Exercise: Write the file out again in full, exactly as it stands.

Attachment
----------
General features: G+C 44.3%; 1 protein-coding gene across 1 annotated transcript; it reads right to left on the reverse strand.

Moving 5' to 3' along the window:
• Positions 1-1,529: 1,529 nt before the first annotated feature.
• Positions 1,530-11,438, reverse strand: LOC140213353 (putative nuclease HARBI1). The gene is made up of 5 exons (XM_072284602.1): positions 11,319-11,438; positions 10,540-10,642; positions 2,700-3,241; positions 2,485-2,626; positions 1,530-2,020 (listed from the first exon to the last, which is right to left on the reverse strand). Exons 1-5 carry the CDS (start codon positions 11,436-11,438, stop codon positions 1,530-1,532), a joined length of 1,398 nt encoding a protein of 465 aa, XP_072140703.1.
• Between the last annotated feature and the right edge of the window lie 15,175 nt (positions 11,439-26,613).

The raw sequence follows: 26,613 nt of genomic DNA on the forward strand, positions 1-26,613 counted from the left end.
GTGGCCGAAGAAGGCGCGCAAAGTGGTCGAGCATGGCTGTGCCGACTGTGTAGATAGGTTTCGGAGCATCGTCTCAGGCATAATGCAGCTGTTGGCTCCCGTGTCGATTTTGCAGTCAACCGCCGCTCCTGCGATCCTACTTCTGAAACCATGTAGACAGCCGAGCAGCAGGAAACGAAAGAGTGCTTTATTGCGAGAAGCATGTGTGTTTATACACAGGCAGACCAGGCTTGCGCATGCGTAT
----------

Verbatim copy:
General features: G+C 44.3%; 1 protein-coding gene across 1 annotated transcript; it reads right to left on the reverse strand.

Moving 5' to 3' along the window:
• Positions 1-1,529: 1,529 nt before the first annotated feature.
• Positions 1,530-11,438, reverse strand: LOC140213353 (putative nuclease HARBI1). The gene is made up of 5 exons (XM_072284602.1): positions 11,319-11,438; positions 10,540-10,642; positions 2,700-3,241; positions 2,485-2,626; positions 1,530-2,020 (listed from the first exon to the last, which is right to left on the reverse strand). Exons 1-5 carry the CDS (start codon positions 11,436-11,438, stop codon positions 1,530-1,532), a joined length of 1,398 nt encoding a protein of 465 aa, XP_072140703.1.
• Between the last annotated feature and the right edge of the window lie 15,175 nt (positions 11,439-26,613).

The raw sequence follows: 26,613 nt of genomic DNA on the forward strand, positions 1-26,613 counted from the left end.
GTGGCCGAAGAAGGCGCGCAAAGTGGTCGAGCATGGCTGTGCCGACTGTGTAGATAGGTTTCGGAGCATCGTCTCAGGCATAATGCAGCTGTTGGCTCCCGTGTCGATTTTGCAGTCAACCGCCGCTCCTGCGATCCTACTTCTGAAACCATGTAGACAGCCGAGCAGCAGGAAACGAAAGAGTGCTTTATTGCGAGAAGCATGTGTGTTTATACACAGGCAGACCAGGCTTGCGCATGCGTAT